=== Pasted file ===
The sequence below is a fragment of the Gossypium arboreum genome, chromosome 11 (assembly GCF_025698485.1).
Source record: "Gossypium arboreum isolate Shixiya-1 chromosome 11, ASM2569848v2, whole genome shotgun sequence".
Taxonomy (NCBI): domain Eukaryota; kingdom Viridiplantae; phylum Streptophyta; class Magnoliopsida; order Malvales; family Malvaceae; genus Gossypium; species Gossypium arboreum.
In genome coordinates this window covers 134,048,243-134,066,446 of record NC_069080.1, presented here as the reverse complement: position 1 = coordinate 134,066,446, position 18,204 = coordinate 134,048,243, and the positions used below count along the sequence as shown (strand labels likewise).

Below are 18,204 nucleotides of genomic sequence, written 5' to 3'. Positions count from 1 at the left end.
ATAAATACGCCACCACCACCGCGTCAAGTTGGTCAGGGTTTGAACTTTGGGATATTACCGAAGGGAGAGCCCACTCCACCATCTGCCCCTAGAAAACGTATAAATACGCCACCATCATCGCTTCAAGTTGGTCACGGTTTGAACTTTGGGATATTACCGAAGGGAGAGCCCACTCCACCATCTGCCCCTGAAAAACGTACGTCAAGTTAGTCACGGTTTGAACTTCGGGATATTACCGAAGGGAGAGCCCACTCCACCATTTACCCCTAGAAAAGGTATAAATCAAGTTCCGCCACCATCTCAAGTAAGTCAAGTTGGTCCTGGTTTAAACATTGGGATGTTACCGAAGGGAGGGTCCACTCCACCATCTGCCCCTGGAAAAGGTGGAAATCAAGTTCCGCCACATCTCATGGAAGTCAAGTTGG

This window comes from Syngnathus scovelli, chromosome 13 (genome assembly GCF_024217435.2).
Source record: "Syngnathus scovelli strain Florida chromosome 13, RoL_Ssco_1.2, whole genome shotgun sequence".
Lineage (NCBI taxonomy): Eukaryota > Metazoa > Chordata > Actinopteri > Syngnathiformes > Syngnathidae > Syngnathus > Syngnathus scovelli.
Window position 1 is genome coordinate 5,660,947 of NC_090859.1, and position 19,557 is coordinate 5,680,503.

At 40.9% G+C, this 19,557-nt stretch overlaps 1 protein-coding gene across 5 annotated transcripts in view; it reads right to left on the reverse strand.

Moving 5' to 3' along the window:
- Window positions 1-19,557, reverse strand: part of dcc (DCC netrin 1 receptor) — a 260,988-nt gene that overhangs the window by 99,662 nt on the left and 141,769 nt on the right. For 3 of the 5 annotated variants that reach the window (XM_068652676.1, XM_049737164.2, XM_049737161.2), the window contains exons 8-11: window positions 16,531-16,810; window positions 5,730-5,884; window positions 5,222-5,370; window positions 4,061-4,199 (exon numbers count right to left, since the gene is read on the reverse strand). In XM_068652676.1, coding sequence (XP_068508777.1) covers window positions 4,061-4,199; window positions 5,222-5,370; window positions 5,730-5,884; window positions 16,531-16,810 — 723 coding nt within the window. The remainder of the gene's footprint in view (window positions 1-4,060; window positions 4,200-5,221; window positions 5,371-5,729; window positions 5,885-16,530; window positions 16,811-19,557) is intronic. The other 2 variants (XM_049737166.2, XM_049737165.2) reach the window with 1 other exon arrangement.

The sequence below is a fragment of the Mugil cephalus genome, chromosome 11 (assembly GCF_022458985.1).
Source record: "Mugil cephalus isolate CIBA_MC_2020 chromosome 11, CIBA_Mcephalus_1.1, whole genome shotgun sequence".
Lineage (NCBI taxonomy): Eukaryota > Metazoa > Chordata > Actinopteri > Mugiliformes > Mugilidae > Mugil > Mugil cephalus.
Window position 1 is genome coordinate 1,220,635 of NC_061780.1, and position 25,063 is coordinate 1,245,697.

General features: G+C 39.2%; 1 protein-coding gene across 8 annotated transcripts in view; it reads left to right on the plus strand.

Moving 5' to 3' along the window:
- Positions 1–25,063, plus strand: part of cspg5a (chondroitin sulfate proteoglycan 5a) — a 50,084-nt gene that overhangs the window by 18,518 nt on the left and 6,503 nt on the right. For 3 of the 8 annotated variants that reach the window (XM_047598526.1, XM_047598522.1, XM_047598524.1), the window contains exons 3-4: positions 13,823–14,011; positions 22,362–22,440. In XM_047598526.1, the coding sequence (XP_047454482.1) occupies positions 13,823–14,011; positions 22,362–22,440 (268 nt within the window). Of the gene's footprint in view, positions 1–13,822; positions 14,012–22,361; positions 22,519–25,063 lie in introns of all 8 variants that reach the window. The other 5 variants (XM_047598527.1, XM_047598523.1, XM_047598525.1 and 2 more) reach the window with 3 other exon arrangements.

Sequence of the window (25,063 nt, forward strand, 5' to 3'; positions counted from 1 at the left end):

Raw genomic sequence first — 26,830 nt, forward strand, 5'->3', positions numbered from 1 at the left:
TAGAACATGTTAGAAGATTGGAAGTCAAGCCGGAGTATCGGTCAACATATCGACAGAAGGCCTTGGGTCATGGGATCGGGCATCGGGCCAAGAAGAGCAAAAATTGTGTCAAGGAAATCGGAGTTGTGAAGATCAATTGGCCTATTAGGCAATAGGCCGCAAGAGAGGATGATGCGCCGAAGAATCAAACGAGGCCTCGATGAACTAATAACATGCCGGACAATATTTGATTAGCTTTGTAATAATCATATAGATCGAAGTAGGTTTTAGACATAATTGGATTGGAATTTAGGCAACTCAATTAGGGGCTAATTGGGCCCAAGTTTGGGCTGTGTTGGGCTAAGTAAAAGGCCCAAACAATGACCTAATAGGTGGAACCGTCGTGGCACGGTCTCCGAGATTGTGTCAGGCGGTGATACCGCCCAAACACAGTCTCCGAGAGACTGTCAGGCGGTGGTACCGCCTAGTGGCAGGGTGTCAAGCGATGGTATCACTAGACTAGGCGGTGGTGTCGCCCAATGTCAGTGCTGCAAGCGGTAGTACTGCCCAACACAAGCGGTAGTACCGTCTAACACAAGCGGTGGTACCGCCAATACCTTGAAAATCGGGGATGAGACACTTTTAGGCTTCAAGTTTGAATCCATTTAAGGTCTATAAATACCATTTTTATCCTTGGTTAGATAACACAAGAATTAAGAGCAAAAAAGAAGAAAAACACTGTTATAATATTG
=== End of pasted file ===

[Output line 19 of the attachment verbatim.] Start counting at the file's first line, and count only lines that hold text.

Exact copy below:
Moving 5' to 3' along the window: